How to use ELK stack

3 min | by Matěj Račinský


In this article, I'll show you how to use ELK stack for logging. We will use ELK in docker for easy setup.

What is ELK Stack

ELK stack (now known as Elastic stack) stands for Elasticsearch, Logstash, Kibana stack. These three technologies are used for powerful log management.

Logstash is used to manage logs. It collects, parses and stores them. There is a lot of existing inputs, filters and outputs.

Elasticsearch is powerful, distributed NoSQL database with REST API. In ELK stack, Elasticsearch is used as persistent storage for our logs.

And Kibana visualizes logs from Elasticsearch and lets you create many handy visualizations and dashboards which allow you to see all important metrics in one place.

How to run ELK Stack: Theory

The most simple installation of ELK is with docker. Because there are 3 services in ELK (obviously), you need to use docker-compose to manage them with ease.

There are many docker-compose projects for ELK on github, I use this repository. Note that this links to searchguard branch of the git repository.

Readme of the github repository describes how to run the ELK stack, be sure to check it out for further use.

Security Note: Use Searchguard

ELK stack does not offer authentication out of the box.

Searchguard is plugin to Elasticsearch, which adds authentication. You should not use ELK without any kind of authentication!

Note that you need to initialize the searchguard after starting services with docker-compose up, as described here. Without it, searchguard will not work.

There is no need to configure elasticsearch for this example, since it can infer schema from data sent to it, so we will configure only Logstash in this article (except of searchguard configuration).

Logstash has inputs and outputs configuration in logstash.conf. Note that directory with logstash.conf is mounted as volume in docker-compose.yml, so there is no need to rebuild the image when logstash.conf is changed.

Also, by default mapping of data in Elasticsearch to host OS is not present.

So we will have to modify volumes section in the docker-compose.yml, so it maps data from Elasticsearch.

That was some theory and now let's try it in practise.

How to run ELK Stack: Practise

  1. clone the repo
  2. switch to searchguard branch by git checkout searchguard
  3. Update the docker-compose.yml file to persist Elasticsearch data:

    Add - ./elasticsearch/data:/usr/share/elasticsearch/data to the volumes section of elasticsearch service.

    So the volumes section should like this:

    volumes:
        - ./elasticsearch/config/elasticsearch.yml:/usr/share/elasticsearch/config/elasticsearch.yml
        - ./elasticsearch/data:/usr/share/elasticsearch/data
  4. run the stack by docker-compose up
  5. initialize the searchguard by docker-compose exec -T elasticsearch bin/init_sg.sh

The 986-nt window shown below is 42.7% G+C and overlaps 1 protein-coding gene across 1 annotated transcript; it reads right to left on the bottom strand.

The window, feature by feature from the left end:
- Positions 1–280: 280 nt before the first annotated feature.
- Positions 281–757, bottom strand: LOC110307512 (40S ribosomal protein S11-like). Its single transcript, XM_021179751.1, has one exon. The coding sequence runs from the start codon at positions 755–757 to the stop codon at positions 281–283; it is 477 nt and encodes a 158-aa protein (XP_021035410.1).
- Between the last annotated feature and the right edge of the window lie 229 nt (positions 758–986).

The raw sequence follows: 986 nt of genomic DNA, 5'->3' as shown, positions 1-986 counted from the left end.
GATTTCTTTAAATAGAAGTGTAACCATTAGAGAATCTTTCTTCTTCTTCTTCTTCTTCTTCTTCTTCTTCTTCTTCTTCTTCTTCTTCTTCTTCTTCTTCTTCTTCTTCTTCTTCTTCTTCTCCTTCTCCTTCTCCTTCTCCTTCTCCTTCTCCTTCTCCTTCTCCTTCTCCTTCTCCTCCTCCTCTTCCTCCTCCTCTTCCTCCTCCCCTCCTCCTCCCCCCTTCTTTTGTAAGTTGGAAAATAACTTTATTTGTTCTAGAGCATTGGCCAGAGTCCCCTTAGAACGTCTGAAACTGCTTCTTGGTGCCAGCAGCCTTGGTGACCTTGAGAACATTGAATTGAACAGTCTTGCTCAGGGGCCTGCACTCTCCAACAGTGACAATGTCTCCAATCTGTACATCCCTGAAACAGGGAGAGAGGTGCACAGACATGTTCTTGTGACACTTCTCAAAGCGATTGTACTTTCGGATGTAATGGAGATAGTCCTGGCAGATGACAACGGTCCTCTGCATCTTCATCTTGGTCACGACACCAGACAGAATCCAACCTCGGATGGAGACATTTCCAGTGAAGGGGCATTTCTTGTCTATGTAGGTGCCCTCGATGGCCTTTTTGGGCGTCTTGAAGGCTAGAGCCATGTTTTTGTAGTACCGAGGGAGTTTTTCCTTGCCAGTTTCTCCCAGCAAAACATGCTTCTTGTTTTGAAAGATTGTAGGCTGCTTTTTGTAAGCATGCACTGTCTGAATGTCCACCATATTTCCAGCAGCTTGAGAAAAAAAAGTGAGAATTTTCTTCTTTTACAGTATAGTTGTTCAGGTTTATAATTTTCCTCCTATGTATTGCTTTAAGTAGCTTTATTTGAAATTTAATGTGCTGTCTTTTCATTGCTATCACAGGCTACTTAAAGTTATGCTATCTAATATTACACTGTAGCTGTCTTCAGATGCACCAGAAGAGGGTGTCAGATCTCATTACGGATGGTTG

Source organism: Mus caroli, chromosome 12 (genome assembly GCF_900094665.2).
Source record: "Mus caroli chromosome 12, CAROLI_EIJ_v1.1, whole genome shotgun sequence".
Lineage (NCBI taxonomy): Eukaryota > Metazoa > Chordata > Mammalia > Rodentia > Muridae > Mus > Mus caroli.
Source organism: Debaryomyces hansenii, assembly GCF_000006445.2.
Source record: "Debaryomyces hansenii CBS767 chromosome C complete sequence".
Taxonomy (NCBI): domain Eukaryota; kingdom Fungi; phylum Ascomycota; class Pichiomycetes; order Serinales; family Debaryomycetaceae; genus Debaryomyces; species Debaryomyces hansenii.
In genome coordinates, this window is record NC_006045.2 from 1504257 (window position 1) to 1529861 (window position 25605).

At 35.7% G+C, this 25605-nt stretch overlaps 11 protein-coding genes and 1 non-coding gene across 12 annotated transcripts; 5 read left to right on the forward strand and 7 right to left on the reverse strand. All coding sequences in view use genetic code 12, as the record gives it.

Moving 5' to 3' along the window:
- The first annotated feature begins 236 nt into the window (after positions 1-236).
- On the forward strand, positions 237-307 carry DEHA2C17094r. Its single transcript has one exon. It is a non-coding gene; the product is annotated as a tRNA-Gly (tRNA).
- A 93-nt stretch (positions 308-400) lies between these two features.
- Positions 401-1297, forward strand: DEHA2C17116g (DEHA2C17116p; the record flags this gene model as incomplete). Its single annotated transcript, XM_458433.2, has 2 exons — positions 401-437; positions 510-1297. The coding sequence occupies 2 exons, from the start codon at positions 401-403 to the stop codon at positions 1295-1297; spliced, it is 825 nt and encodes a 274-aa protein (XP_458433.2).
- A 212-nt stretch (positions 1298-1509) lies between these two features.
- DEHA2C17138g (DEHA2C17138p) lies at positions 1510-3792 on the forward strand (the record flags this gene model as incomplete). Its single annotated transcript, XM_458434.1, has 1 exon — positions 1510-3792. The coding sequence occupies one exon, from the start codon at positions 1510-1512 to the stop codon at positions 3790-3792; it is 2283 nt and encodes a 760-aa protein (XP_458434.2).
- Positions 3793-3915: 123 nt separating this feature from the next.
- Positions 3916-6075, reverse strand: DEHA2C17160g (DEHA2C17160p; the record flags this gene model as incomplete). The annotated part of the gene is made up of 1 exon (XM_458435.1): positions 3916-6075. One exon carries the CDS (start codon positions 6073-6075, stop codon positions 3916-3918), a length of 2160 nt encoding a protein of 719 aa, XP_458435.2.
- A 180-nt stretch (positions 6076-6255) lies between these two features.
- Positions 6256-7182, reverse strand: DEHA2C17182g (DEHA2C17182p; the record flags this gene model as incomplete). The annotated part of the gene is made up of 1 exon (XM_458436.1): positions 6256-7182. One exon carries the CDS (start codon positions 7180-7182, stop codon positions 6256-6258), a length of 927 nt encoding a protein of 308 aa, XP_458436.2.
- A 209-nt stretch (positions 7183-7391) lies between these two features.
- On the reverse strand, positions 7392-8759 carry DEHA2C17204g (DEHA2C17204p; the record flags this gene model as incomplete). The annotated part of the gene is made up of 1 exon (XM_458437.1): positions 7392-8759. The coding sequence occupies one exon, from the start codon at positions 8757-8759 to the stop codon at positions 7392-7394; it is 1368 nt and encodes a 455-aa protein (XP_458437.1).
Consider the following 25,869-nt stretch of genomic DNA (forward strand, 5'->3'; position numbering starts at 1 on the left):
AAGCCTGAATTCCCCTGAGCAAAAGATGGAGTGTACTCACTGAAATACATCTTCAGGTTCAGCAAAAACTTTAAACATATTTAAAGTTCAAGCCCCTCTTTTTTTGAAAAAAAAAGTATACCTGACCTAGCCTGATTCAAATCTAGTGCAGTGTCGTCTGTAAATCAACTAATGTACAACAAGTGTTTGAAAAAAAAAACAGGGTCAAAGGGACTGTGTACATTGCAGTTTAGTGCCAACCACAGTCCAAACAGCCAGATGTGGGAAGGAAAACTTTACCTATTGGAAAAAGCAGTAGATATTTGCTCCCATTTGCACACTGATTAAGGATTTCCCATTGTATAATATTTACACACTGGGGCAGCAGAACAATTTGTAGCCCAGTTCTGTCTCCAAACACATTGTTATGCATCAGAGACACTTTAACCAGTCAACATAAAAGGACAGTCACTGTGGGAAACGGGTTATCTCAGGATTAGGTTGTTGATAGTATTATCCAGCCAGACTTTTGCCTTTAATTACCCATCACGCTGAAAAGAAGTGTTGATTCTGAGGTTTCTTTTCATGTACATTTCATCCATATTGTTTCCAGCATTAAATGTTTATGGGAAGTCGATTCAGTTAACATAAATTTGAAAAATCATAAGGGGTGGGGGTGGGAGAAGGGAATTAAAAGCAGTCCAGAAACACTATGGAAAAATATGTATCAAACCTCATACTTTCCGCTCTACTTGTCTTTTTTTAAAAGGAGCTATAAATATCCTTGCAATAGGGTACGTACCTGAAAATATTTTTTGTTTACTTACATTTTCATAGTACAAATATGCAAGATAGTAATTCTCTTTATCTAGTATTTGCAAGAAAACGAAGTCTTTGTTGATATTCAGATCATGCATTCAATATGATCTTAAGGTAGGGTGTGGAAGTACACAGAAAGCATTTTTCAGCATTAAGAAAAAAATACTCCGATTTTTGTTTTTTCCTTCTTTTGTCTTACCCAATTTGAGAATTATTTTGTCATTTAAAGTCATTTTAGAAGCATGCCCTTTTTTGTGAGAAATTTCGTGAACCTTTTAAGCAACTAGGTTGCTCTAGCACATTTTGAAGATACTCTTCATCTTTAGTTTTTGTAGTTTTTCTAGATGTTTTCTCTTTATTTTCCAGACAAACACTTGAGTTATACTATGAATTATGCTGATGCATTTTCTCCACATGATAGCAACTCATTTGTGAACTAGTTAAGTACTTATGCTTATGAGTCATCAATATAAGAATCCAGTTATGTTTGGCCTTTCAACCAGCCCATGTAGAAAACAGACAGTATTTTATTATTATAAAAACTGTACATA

Now Elasticsearch runs on port 9200 and Kibana runs on port 5601.

As you could notice, on both sites you are asked for login. That's because the searchguard branch contains Elasticsearch with Searchguard plugin installed.

To try it out, you can use username admin and password admin.

So now we have ELK stack fully working!

Of course you don't want to use your ELK stack with these users without changing password, because using publicly accessible passwords does not offer much security.

Searchguard Configuration - Changing Passwords

When you run the ELK stack with searchguard, it already contains some predefined users with configured privileges. You can see these users in searchguard documentation.

Searchguard users are stored in file elasticsearch/config/sg_internal_users.yml.

Contents of this file is

admin:
  hash: $2a$12$VcCDgh2NDk07JGN0rjGbM.Ad41qVR/YFJcgHp0UGns5JDymv..TOG
  #password is: admin
logstash:
  hash: $2a$12$u1ShR4l4uBS3Uv59Pa2y5.1uQuZBrZtmNfqB3iM/.jL0XoV9sghS2
  #password is: logstash
kibanaserver:
  hash: $2a$12$4AcgAt3xwOWadA5s5blL6ev39OXDNhmOesEoo33eZtrq2N0YrU3H.
  #password is: kibanaserver
kibanaro:
  hash: $2a$12$JJSXNfTowz7Uu5ttXfeYpeYE0arACvcwlPBStB1F.MI7f0U9Z4DGC
  #password is: kibanaro

Now, we'll change these passwords. As we can see, passwords are not stored in plaintext in this yml file, but bcrypt hash is used instead. We can generate has for new password by running hashing script in our docker container.

Hashing script is in the elasticsearch service, because the searchguard is installed there.

By default, elasticsearch/config/sg_internal_users.yml is not mapped as volume, but used only during build of the Elasticsearch image. We will define this file as volume in docker-compose.yml to easily change password without need to rebuild the image.

So to change passwords:

  1. Add ./elasticsearch/config/sg_internal_users.yml:/usr/share/elasticsearch/config/sg_internal_users.yml to the volumes section of the elasticsearch service.

    Now our volumes section looks like this:

    volumes:
        - ./elasticsearch/config/elasticsearch.yml:/usr/share/elasticsearch/config/elasticsearch.yml
        - ./elasticsearch/data:/usr/share/elasticsearch/data
        - ./elasticsearch/config/sg_internal_users.yml:/usr/share/elasticsearch/config/sg_internal_users.yml
  2. Generate hash of new password by

    docker-compose run elasticsearch plugins/search-guard-5/tools/hash.sh -p [some_password]
  3. Replace default hashes with the new ones in the file sg_internal_users.yml
  4. Restart the stack by
    docker-compose down
    docker-compose up

Congratulations, now you have your ELK stack running and secure.

Log in using the admin account from searchguard, because kibana uses these credentials to access Elasticsearch. Otherwise you could have problems with accessing logs.

Now you have ELK stack running and secure.